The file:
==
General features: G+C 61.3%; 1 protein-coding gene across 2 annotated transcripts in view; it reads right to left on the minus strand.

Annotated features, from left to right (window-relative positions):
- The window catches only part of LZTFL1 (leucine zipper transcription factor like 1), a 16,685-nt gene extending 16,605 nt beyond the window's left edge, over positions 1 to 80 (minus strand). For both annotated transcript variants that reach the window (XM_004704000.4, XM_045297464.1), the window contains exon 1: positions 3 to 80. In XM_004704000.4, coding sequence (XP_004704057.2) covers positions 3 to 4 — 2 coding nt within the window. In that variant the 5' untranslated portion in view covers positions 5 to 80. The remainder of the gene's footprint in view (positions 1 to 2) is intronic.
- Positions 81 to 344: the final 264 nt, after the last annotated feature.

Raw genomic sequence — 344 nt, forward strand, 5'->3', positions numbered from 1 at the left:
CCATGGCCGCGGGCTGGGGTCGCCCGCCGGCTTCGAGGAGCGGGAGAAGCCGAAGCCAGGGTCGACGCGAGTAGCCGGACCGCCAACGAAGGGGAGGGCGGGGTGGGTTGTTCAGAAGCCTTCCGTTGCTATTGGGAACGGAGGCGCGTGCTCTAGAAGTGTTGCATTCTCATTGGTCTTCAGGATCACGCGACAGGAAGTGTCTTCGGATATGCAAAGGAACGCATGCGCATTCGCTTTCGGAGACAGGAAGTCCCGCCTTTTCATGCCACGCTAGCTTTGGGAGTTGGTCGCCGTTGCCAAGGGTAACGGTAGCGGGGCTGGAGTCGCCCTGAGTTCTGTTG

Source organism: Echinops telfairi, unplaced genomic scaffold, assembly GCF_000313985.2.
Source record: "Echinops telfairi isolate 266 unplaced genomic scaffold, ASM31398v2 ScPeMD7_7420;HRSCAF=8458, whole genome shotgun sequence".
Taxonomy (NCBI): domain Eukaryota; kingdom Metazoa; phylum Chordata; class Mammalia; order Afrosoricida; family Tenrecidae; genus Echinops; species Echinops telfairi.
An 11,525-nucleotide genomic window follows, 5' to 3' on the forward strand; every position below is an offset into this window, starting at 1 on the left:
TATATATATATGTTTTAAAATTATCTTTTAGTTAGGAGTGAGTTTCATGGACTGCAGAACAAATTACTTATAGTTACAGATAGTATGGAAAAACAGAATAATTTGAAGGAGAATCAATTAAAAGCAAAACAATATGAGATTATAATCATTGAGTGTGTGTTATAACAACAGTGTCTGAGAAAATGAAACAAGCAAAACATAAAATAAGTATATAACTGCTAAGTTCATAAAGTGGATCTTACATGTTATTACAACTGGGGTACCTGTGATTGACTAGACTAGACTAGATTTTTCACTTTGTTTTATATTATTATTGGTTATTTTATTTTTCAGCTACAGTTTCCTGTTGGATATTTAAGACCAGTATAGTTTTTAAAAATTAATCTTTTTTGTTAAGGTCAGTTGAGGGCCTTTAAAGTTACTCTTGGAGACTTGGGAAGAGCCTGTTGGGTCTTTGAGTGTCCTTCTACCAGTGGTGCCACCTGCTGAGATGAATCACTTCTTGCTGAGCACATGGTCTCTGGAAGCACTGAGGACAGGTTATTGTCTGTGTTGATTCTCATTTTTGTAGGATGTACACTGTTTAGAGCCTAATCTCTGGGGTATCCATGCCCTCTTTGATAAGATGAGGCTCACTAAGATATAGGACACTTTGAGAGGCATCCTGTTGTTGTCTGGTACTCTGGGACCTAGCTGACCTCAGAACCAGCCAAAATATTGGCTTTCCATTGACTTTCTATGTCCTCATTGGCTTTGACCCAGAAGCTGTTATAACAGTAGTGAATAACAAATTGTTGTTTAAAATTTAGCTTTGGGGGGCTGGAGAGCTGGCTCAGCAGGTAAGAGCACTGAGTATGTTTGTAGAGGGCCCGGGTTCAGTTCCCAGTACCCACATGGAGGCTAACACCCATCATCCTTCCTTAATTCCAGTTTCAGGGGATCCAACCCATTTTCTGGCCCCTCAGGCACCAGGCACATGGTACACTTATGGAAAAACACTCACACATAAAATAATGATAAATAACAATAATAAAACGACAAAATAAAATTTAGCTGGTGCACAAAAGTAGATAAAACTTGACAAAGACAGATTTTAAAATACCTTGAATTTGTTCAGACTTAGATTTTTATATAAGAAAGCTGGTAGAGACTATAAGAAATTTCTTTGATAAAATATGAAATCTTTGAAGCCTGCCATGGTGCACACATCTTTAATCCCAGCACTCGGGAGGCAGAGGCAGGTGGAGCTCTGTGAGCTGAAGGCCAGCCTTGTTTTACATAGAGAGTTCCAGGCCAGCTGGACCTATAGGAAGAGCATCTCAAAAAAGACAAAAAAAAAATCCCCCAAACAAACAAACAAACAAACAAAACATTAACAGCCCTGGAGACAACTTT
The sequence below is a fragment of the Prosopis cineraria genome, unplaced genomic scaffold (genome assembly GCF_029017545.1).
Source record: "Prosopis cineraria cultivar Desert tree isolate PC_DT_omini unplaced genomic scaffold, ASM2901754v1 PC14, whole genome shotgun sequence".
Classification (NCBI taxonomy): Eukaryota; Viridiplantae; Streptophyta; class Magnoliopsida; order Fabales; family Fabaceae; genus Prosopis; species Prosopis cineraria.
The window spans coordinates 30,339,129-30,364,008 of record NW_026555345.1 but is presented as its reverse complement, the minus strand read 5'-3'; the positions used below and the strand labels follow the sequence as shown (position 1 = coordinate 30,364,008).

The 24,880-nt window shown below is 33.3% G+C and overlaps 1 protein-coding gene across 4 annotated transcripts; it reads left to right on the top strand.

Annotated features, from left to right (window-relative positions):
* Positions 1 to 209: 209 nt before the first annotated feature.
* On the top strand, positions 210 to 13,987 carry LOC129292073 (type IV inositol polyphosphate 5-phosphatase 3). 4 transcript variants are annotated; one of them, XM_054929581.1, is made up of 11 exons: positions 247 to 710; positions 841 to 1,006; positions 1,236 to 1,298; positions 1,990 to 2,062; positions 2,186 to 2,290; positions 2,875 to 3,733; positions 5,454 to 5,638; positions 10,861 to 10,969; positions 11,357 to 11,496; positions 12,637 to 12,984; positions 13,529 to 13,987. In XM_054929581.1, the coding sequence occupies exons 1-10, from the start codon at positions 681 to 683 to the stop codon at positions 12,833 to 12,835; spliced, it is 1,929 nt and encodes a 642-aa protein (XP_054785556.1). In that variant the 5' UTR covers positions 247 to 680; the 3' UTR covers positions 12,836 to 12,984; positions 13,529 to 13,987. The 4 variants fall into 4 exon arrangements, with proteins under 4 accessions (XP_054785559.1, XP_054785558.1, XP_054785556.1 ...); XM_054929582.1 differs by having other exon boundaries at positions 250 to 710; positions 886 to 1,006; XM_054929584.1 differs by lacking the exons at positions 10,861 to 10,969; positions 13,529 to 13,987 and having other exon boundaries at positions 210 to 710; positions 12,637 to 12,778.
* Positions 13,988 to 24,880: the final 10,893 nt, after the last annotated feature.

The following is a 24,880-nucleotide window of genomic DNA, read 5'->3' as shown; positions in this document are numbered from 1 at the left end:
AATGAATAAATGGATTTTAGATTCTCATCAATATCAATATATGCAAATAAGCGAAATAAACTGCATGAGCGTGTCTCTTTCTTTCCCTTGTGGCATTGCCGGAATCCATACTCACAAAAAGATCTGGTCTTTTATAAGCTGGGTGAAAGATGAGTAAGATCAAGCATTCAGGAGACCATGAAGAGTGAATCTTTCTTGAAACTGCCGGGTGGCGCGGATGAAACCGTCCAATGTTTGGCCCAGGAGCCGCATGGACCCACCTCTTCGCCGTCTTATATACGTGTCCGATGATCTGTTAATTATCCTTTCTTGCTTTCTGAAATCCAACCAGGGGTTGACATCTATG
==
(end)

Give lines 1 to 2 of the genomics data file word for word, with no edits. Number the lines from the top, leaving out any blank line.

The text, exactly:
General features: G+C 61.3%; 1 protein-coding gene across 2 annotated transcripts in view; it reads right to left on the minus strand.

Annotated features, from left to right (window-relative positions):